The internet is a staple in many people's everyday lives. It is a great place full of wonderful information, but it is also full of many dangers. The price of banking, shopping, and interacting online might be your personal information. To stay safe on the internet, use the following strategies.
Part 1: Protecting Your Identity
1. Choose strong passwords. Passwords are like the key to your accounts - only the person with the key can access them. When choosing a password, you want to make sure you choose one that is unique, strong, and not easily guessed by strangers or those close to you. Choose a password that uses letters, numbers, lower case, upper case, and characters.
2. Be mindful when installing programs or agreeing to terms. When you sign up for newsletters, install programs, or agree to anything, read the fine print. If you do not want to receive junk mail or get put on a telemarketer list, look for a small box near the bottom of the page that asks if you want to receive information and offers from other companies. The best sites will have a statement listed that they will not sell your name to other companies (though they may still send you e-mails themselves).
3. Do not give out personal details to strangers. Don't give your full name, address, or phone number to anyone online that you don't trust or know. This is especially important in chat rooms, when negotiating jobs or deals, or making plans through meet-up sites.
4. Don't fall prey to phishing scams. Phishing e-mails are messages that appear to be from legitimate companies, such as your bank or stores where you've shopped, that provide links to fake websites and ask for personal information.
5. Keep your eyes peeled for online scams. Online scams crop up everywhere. These scams can pop up in e-mails, tweets, Facebook posts, and many other places. Don't click on links that don't look like a real address or contains a lot of letters and characters that look like gibberish.
6. Limit the information you share on social media to provide the highest level of social security. Facebook, Twitter, Google+, Instagram, LinkedIn, and other social media sites are part of most people's every day lives. On Facebook, people post their maiden names, their parents' names, their birthdays, the birthdays of their children, their hometowns, their home address, their home and cell phone numbers, along with myriad other personal information. This information gives anyone with a computer just about every essential piece of information about you. Limit what you share online to protect your identity and privacy.
7. Have multiple e-mail accounts. It's best to have three accounts. Multiple e-mails help you separate different aspects of your life, gives you official and non-official addresses, and can help you cut down on spam and privacy issues.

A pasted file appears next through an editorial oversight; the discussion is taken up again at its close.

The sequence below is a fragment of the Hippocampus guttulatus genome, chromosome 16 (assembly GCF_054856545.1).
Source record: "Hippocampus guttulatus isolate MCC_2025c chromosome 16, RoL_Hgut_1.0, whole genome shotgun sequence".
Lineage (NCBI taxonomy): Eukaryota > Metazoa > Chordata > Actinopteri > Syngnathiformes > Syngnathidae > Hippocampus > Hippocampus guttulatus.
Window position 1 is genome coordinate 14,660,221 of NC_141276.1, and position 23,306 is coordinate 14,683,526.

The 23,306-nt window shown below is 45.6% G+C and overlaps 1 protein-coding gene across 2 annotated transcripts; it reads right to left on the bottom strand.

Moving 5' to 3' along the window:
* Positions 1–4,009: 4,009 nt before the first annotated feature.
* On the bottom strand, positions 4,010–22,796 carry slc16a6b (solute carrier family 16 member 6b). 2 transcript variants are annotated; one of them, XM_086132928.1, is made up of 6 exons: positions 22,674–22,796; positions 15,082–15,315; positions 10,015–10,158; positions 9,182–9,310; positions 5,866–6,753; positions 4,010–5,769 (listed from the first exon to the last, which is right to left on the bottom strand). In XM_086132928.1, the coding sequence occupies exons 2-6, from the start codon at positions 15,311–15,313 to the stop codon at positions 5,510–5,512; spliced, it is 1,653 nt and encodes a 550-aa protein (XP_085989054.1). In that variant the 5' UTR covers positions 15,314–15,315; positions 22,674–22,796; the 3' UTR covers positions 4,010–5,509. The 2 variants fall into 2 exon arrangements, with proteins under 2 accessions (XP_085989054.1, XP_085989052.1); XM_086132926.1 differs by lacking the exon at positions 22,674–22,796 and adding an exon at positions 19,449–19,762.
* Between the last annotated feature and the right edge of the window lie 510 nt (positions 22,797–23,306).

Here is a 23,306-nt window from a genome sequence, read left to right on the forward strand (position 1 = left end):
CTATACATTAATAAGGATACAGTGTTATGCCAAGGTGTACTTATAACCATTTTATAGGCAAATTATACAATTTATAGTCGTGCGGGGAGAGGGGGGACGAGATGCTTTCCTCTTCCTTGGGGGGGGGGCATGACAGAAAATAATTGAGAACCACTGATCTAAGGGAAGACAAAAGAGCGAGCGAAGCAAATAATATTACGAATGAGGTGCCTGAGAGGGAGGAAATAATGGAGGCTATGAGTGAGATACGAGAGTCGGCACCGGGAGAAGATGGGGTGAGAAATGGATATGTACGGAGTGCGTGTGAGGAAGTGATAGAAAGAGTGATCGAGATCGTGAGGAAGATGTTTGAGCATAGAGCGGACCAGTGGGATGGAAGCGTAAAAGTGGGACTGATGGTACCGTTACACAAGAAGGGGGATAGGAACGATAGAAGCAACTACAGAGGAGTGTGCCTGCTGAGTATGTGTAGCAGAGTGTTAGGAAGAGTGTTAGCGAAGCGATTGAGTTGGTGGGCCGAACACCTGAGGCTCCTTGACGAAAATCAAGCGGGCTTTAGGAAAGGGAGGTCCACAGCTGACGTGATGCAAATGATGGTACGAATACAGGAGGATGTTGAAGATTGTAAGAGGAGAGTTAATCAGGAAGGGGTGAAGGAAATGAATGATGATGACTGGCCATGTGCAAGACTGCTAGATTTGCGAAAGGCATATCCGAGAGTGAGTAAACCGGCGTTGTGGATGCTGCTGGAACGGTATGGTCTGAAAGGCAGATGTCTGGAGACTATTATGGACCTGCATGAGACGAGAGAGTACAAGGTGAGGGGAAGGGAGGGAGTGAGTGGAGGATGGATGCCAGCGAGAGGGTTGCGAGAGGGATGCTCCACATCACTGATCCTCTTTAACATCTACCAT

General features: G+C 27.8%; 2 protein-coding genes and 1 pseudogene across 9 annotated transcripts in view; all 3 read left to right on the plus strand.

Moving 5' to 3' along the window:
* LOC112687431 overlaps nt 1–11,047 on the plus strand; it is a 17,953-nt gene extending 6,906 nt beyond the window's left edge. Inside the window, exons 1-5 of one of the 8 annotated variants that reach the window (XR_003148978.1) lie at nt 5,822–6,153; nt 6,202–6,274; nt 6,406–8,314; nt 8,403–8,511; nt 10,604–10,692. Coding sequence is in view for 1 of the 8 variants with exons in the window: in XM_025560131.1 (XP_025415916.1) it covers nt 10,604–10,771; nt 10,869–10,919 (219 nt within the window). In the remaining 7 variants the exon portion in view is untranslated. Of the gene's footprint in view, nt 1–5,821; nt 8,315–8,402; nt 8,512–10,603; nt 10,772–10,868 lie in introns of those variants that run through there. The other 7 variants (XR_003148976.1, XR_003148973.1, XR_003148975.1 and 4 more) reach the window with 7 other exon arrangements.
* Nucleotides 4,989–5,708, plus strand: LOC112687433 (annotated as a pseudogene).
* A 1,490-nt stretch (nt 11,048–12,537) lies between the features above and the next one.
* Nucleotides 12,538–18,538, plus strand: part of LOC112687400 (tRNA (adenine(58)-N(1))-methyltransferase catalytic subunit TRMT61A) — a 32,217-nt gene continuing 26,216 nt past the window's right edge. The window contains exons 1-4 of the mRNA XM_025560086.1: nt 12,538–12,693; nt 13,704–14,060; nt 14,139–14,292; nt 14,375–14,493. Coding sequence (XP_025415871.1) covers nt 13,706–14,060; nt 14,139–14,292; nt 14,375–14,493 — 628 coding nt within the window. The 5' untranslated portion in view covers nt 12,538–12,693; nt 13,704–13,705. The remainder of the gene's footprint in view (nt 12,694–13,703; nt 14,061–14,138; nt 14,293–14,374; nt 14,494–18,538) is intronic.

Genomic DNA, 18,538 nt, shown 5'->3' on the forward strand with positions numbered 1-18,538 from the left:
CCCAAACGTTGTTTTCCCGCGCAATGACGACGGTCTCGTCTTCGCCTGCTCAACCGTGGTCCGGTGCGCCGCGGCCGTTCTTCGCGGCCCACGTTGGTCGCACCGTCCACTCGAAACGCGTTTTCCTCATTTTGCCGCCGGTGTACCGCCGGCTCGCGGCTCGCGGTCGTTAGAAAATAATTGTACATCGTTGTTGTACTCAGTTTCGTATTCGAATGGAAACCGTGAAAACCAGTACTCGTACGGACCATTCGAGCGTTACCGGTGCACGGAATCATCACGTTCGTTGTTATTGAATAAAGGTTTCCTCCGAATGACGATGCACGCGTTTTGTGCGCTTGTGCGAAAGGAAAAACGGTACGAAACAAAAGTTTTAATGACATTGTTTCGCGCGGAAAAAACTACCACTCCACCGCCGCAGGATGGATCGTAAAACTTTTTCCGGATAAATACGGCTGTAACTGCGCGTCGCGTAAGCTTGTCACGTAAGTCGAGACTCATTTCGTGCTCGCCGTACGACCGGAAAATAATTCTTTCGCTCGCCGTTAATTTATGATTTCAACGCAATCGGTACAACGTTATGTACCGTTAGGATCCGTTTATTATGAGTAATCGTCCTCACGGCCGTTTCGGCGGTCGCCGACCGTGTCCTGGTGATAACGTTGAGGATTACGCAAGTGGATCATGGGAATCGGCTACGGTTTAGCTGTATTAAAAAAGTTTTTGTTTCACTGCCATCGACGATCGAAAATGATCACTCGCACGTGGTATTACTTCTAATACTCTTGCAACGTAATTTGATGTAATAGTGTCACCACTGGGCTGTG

Part 2: Protecting Your Connection
1. Use an anti-virus program, an anti-spyware program, and a firewall. Surfing the internet without these things is unsafe and invites spam, hackers, and viruses onto your computer. Having these safeguards on your computers protects you from things you might not even realize are threats. Make sure to keep them updated to catch the latest threats.
2. Secure your wireless router. Many homes have wireless networks that connect computers, mobile devices, tablets, and gaming systems. Having a wireless network is convenient, but also can leave your devices and information vulnerable.
3. Turn off file sharing and network discovery when using a public wireless network. These both put your files and system at risk for being opened by anyone on the wireless network, not just hackers. If you are within range of public wireless networks but don’t need to be online, turn off your wireless capabilities altogether.
4. Always check for secure transaction info. The best companies will have many security devices in place. You may see a gold lock at the bottom of the page to indicate a secure site. When giving any bank details or other information, make sure the connection is secure.
5. Download files from trusted sources. When downloading files or software, only download from sites that have been rated or verified by trusted sources. Choose downloading resources that are upfront about price and ratings and vet their downloads (ex. download.cnet.com).
6. Do not open e-mail attachments. Unless you know that a friend is sending you a .doc, .pdf, or other file to view, don't open the attachment. Some junk e-mails may contain viruses or spyware that can harm your computer. These e-mails may be automatically marked as "spam" or "junk," but virus-ridden emails from unwitting friends can also slip through.